MILWAUKEE -- "If I become sick, I don't want to even say anything," one nurse said.
In that single sentence, she summarized what seven Wisconsin nurses, doctors, and medical assistants spent hours describing to FOX6. The employees, who work for various area health systems, expressed fear that their employers' policies will discourage sick medical professionals from staying home, while encouraging the spread of COVID-19.
Meanwhile, health system administrators say they're trying to protect their workers while ensuring they have enough staff to respond to the current health crisis.
"My number one concern is obviously the safety of the public," the nurse said.
'How would I know?'
Three health care workers agreed to allow FOX6 to use record their voices on the condition of anonymity; they are not typically permitted to speak to the press.
"I'd been controlling the fever pretty much with Tylenol and ibuprofen, but I was still getting night sweats," an Advocate Aurora medical assistant said. "And then I was actually short of breath."
It took the medical assistant four days to get tested for COVID-19, and four more to receive the negative results.
"But they did say since I had a little bit of a cough, I had to remain home until I was three days symptom-free without any fever control medications," he said, adding that he used ten days of personal time off, or PTO, during the time he followed instructions and stayed home.
"I just said, 'Hey this is what happened and I'm just looking to see if I can get time back for the quarantine pay,'" the medical assistant said. "And the response was, 'Did you have a confirmed work case exposure?'"
"How would I know?" he asked.
How it works
Employees gave FOX6 copies of Advocate Aurora, Froedtert Health, Froedtert South, and Ascension policies about COVID-19 leave. The pandemic is forcing health systems to change their policies frequently, sometimes daily, but employees provided the most up-to-date paperwork they had.
While the health system leave policies differ in several ways, each outlined a manner in which employees would be paid if exposed to a confirmed COVID-19 case on the job.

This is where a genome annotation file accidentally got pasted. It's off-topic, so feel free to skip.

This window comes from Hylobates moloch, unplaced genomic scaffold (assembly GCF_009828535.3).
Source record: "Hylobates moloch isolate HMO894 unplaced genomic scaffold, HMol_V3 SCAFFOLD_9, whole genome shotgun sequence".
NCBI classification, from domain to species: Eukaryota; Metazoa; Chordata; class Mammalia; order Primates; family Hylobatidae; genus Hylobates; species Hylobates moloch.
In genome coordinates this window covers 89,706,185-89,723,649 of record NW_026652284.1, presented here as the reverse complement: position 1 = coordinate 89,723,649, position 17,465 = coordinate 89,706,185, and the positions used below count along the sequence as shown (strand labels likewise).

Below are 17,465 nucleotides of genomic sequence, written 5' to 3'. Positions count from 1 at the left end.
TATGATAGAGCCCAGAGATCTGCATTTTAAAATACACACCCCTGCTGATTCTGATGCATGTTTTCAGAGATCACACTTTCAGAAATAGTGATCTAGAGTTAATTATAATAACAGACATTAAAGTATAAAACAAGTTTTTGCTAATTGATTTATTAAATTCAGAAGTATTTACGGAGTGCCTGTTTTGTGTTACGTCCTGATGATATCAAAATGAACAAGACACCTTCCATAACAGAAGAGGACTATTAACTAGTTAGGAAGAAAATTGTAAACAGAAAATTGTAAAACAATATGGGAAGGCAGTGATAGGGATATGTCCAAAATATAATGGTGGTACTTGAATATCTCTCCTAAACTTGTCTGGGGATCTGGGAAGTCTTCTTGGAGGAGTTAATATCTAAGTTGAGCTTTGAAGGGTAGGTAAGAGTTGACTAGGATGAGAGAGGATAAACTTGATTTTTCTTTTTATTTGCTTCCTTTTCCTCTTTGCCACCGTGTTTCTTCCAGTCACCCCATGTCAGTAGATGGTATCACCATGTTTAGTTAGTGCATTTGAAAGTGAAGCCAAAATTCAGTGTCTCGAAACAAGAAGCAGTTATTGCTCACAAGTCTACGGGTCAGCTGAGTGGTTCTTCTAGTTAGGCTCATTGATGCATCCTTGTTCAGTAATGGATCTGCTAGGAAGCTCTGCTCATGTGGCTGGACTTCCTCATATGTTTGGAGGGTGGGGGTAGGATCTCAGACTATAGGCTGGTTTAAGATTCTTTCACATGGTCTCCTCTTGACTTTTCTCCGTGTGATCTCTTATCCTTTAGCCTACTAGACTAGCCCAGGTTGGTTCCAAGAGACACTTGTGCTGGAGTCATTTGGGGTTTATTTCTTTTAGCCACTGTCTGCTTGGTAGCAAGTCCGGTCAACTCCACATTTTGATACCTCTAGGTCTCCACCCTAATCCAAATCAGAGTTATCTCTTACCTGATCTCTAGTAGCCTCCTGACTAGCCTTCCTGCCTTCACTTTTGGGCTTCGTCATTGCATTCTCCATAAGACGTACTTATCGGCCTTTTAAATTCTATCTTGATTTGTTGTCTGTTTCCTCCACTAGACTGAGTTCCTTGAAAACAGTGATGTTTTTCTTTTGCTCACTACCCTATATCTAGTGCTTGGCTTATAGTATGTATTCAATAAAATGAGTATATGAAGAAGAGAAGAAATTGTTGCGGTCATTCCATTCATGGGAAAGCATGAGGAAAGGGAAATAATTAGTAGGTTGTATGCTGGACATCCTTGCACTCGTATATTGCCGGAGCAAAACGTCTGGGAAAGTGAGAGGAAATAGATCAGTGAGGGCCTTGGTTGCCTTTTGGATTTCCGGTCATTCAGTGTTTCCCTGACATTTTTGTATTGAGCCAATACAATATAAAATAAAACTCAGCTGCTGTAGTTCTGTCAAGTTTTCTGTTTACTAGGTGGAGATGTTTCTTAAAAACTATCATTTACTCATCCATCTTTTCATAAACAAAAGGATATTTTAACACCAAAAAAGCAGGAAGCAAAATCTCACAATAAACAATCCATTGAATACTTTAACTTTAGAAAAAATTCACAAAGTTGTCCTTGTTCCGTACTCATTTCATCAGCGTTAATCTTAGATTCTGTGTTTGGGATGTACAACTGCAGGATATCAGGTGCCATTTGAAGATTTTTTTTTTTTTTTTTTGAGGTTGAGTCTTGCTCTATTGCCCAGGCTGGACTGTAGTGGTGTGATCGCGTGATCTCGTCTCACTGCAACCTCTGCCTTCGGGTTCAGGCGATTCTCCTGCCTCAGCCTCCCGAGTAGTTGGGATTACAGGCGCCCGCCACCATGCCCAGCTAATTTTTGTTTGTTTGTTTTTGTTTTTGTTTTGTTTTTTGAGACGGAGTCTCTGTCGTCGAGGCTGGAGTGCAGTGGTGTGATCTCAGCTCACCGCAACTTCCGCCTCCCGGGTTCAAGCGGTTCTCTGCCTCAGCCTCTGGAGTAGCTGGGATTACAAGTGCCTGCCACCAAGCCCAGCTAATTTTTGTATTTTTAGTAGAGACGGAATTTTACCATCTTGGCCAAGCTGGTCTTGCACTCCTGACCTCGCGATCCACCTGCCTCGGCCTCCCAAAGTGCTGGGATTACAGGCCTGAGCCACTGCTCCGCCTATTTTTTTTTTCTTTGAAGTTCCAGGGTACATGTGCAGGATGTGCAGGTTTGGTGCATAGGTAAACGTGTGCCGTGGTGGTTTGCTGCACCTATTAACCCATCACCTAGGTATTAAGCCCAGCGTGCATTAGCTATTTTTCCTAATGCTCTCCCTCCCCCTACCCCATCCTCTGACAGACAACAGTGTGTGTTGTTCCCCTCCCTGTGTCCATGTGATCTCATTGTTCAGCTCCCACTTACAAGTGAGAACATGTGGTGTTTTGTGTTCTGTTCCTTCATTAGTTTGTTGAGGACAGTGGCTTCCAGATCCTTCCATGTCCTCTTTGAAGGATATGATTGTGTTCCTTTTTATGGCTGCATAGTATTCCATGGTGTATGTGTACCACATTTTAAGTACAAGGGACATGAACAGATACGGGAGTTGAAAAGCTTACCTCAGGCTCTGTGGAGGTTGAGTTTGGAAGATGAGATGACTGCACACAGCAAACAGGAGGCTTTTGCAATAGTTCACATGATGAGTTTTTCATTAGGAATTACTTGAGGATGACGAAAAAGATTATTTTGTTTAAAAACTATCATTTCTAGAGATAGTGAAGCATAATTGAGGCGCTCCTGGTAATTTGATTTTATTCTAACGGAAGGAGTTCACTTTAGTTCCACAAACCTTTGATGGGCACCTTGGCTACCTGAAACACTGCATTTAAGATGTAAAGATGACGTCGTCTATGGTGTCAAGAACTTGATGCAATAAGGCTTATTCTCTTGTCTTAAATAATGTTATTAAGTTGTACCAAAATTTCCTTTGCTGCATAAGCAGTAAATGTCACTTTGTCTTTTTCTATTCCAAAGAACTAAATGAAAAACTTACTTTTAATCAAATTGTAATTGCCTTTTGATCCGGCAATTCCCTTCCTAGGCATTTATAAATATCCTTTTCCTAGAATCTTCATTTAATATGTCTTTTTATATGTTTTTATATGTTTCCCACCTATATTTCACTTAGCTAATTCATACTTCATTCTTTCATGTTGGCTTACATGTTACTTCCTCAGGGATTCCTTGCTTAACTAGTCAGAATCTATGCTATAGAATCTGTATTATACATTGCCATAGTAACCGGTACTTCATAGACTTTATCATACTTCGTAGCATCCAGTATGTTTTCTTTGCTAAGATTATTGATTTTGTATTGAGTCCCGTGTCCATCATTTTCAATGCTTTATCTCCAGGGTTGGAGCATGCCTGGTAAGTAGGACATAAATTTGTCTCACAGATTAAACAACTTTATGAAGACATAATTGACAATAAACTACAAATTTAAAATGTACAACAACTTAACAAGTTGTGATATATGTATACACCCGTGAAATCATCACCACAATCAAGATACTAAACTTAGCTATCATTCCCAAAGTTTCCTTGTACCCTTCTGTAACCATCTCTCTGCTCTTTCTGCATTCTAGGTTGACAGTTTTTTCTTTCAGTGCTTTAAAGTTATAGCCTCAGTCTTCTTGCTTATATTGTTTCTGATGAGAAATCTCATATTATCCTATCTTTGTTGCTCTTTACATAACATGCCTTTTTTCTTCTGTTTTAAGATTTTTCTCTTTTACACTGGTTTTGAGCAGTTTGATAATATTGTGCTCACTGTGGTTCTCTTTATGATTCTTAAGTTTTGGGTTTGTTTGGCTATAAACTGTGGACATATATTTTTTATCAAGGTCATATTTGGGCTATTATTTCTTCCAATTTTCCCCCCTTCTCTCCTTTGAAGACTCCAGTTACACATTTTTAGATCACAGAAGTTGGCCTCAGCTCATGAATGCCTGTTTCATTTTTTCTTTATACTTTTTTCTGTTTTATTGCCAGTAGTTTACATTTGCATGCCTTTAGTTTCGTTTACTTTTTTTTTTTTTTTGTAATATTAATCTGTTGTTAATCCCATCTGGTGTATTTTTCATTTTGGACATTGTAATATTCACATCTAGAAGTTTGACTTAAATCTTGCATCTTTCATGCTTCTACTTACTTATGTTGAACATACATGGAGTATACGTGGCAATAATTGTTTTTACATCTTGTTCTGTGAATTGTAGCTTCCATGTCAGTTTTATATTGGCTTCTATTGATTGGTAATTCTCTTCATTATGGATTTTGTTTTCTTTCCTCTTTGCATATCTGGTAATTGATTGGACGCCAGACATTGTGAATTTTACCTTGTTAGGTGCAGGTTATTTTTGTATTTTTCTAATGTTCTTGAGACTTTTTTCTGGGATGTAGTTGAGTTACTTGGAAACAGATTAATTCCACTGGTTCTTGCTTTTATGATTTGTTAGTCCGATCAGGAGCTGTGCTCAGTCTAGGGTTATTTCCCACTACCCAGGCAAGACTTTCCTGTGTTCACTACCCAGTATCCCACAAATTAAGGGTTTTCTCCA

But with strict restrictions on who can get tested for COVID-19 and delays in receiving test results, health care workers say they're usually unsure if, when, or where they were exposed. That means medical professionals who show symptoms of COVID-19 could end up at home using PTO or going without pay.
What's the big deal?
If sick leave is meant to be used when employees are sick, why does it matter if doctors, nurses, and medical assistants need to use that leave when exhibiting COVID-19 symptoms from unknown sources?
Every health care worker who spoke to FOX6 expressed concern that, in this pandemic, requiring medical professionals to use their often-limited PTO or go without pay will discourage them from staying home if they're sick, and instead encourage the spread of COVID-19 to their vulnerable patients.
"At least I had PTO, so I wasn't missing out on work or pay, and I could still pay my bills," the Aurora Advocate medical assistant said. "But there's plenty of people who do not have that. Would I be better off if I had no PTO just to go to work and take the chance? I mean, the good in you would say 'No,' but the bills that keep piling up would say, 'Maybe.'"
Advocate Aurora's policy dated March 30, 2020 says employees receive "quarantine pay" if exposed to a confirmed COVID-19 case at work. "Personal exposure" requires the use of PTO; employees are permitted to "borrow" against future PTO. Previous versions of the policy specified that employees would need to take unpaid time off in the absence of PTO.
Froedtert South, which includes Froedtert Kenosha Hospital and Froedtert Pleasant Prairie Hospial, has a policy saying employees who test positive for COVID-19 due to workplace exposure will be asked to fill out a worker's compensation claim, while employees with COVID-19 symptoms will "follow standard call-in/attendance procedures.
The policy says employees who test positive for COVID-19 from "personal exposure" and are not eligible for benefits will be unpaid.
"If I call in and tell you I have a sore throat or a cough, I get quarantined for 14 days without pay," a Froedtert South nurse said. "So there are many people that are the sole breadwinners of their family. So do you really think they're going to tell the truth and say, `Uh, yeah I'm not feeling very well?'"